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Correlation and distance concepts together suggest impaired driving due to alcohol than marijuana is menace to road safety
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Journal of Biometrics & Biostatistics

ISSN: 2155-6180

Open Access

Correlation and distance concepts together suggest impaired driving due to alcohol than marijuana is menace to road safety


5th International Conference on Biometrics & Biostatistics

October 20-21, 2016 Houston, USA

Ramalingam Shanmugam

Texas State University, USA

Keynote: J Biom Biostat

Abstract :

Sometimes, repeated experience with accidents makes people to believe and conclude that impaired driving due to alcohol or marijuana is menace to road safety. However, policy makers on road safety require data evidence authenticated interpretations. What statistical methodologies now exist to do so to help policy makers? For this purpose, this exploratory and tutorial article is written with data analyses and interpretations of actual number of fatal accidents caused by impaired driving during 2013-2015 in USA (as reported in Arnold and Teft 2016). This research work first convinces, using regression analysis, that the driver├ó┬?┬?s age is not a significant predictor of fatal accidents. Then, in a novel manner, it mixes correlation and Mahalanobis distance concepts to create an approach to check whether impaired driving due to alcohol or marijuana is a serious menace to the road safety. In conclusion, this research work finds that just by eliminating impaired drivers due to alcohol (but not marijuana) could ensure road safety 16.02 times closer to an ideal situation of no fatal road accident.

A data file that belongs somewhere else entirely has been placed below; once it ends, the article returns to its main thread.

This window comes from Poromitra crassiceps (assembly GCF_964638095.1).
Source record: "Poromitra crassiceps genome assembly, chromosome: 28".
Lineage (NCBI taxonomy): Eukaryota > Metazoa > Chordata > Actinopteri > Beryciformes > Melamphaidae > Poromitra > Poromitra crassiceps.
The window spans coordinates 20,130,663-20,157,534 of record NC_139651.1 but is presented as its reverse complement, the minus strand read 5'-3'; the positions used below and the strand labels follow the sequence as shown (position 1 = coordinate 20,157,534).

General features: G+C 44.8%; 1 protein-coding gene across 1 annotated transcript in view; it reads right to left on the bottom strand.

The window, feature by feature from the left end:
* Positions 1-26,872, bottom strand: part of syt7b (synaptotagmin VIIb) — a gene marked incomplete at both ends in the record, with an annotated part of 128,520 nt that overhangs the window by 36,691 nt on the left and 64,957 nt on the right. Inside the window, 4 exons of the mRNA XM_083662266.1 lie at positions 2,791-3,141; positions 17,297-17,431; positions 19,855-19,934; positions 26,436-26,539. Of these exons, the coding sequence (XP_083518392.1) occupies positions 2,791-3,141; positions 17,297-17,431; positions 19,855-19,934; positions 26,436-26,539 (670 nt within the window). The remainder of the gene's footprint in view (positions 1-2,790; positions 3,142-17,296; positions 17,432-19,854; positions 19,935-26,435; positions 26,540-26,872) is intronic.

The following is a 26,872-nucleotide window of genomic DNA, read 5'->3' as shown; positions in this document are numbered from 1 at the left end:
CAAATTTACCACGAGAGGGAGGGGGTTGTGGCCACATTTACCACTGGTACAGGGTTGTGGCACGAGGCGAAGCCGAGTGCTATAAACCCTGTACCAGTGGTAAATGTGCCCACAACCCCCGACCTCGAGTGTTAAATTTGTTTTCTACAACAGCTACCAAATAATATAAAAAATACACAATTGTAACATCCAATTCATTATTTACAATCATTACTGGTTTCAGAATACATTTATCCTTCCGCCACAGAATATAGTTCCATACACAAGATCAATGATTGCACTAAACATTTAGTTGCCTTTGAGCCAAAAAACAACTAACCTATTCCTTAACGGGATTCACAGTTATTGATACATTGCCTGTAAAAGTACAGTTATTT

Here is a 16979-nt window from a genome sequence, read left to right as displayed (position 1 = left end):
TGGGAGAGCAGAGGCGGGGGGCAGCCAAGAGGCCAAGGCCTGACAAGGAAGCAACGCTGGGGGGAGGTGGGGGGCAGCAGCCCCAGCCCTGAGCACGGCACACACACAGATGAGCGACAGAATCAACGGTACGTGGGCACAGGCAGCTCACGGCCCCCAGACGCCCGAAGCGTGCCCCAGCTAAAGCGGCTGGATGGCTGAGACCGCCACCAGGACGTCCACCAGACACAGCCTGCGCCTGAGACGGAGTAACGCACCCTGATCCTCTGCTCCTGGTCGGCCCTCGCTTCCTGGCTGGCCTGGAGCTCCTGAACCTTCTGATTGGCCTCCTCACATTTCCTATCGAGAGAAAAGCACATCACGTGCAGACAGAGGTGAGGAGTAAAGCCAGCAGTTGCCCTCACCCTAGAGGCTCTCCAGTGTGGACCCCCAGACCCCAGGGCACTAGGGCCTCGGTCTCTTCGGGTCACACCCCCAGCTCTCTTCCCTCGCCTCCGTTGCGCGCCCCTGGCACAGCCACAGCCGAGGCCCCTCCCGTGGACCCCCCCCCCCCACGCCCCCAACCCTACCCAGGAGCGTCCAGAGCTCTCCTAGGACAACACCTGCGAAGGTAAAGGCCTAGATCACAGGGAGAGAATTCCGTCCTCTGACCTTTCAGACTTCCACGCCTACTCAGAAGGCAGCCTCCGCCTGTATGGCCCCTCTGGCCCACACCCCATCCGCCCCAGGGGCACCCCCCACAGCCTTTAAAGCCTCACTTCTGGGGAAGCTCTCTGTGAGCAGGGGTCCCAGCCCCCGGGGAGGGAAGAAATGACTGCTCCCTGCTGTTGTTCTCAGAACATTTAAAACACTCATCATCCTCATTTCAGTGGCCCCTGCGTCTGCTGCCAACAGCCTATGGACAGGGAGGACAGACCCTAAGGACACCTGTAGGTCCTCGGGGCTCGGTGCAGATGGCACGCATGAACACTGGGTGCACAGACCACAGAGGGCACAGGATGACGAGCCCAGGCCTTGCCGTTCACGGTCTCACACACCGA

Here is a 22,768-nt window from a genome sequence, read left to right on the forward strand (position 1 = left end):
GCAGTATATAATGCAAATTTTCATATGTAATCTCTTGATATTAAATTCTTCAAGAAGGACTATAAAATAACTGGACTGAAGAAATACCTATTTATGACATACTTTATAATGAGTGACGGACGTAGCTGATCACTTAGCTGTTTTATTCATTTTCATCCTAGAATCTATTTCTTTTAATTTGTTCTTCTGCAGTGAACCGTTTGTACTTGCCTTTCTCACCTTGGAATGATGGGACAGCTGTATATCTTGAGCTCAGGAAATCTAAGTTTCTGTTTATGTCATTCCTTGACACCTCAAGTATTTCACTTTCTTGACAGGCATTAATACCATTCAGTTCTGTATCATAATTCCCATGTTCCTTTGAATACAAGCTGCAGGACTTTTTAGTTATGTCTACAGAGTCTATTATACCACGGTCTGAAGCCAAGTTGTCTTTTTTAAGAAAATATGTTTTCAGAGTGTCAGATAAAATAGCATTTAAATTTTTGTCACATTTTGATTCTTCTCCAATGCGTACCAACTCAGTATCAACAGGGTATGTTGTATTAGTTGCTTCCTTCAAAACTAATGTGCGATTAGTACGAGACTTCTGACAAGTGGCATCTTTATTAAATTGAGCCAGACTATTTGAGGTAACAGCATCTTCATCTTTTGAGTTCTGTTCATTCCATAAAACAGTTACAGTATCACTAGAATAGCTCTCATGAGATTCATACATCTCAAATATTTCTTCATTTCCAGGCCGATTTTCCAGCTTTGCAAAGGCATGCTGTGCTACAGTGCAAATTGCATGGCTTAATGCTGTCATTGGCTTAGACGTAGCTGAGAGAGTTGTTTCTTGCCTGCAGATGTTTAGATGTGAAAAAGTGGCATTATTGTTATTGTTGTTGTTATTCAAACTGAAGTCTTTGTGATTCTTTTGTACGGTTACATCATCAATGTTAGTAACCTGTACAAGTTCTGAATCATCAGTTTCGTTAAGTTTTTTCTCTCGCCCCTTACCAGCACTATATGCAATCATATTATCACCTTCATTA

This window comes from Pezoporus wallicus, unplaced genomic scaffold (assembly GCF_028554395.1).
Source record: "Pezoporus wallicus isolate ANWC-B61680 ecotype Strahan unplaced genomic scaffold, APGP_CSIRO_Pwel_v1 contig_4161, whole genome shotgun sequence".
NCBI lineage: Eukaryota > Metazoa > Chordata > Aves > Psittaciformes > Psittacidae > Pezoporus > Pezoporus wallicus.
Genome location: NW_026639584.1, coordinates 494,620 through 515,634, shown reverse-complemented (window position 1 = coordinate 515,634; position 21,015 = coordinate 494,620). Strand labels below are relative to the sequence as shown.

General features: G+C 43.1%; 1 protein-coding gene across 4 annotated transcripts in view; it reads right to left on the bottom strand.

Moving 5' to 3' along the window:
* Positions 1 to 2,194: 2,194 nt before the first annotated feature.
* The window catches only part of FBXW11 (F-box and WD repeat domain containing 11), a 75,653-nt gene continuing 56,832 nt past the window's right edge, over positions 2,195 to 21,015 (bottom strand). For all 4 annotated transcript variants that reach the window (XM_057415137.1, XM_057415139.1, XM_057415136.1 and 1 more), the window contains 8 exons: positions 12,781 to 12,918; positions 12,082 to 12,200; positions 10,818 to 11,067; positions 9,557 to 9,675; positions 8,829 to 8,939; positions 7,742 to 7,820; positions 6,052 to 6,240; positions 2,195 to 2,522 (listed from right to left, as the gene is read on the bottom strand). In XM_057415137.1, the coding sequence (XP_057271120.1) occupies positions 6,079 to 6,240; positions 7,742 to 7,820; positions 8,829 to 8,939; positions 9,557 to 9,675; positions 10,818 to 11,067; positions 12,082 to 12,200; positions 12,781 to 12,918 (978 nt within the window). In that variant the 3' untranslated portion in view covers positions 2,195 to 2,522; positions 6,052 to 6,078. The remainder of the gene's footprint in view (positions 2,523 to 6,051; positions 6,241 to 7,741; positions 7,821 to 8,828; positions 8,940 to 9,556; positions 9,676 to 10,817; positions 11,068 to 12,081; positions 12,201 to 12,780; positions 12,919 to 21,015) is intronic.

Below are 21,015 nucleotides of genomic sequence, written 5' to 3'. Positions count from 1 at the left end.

Biography :

Ramalingam Shanmugam is the Editor-in-Chief for the journals: Epidemiology & Community Medicine, Advances in Life Sciences and Health, and Global Journal of Research and Review. He is the Associate Editor of the International Journal of Research in Medical Sciences. He is the Book-Review Editor of the Journal of Statistical Computation and Simulation. He directed Statistics Consulting Center in the Mississippi State University. In 2015, he has published a textbook with the title “Statistics for Engineers and Scientists”. He served the Argonne National Lab., University of Colorado, University of South Alabama and the Indian Statistical Institute. He has published 125 research articles and is a Fellow of the International Statistical Institute. Currently, he is a Professor in the School of Health Administration, Texas State University. He is a recipient of several research awards from the Texas State University.

Email: [email protected]

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Citations: 2450

Journal of Biometrics & Biostatistics received 2450 citations as per Google Scholar report

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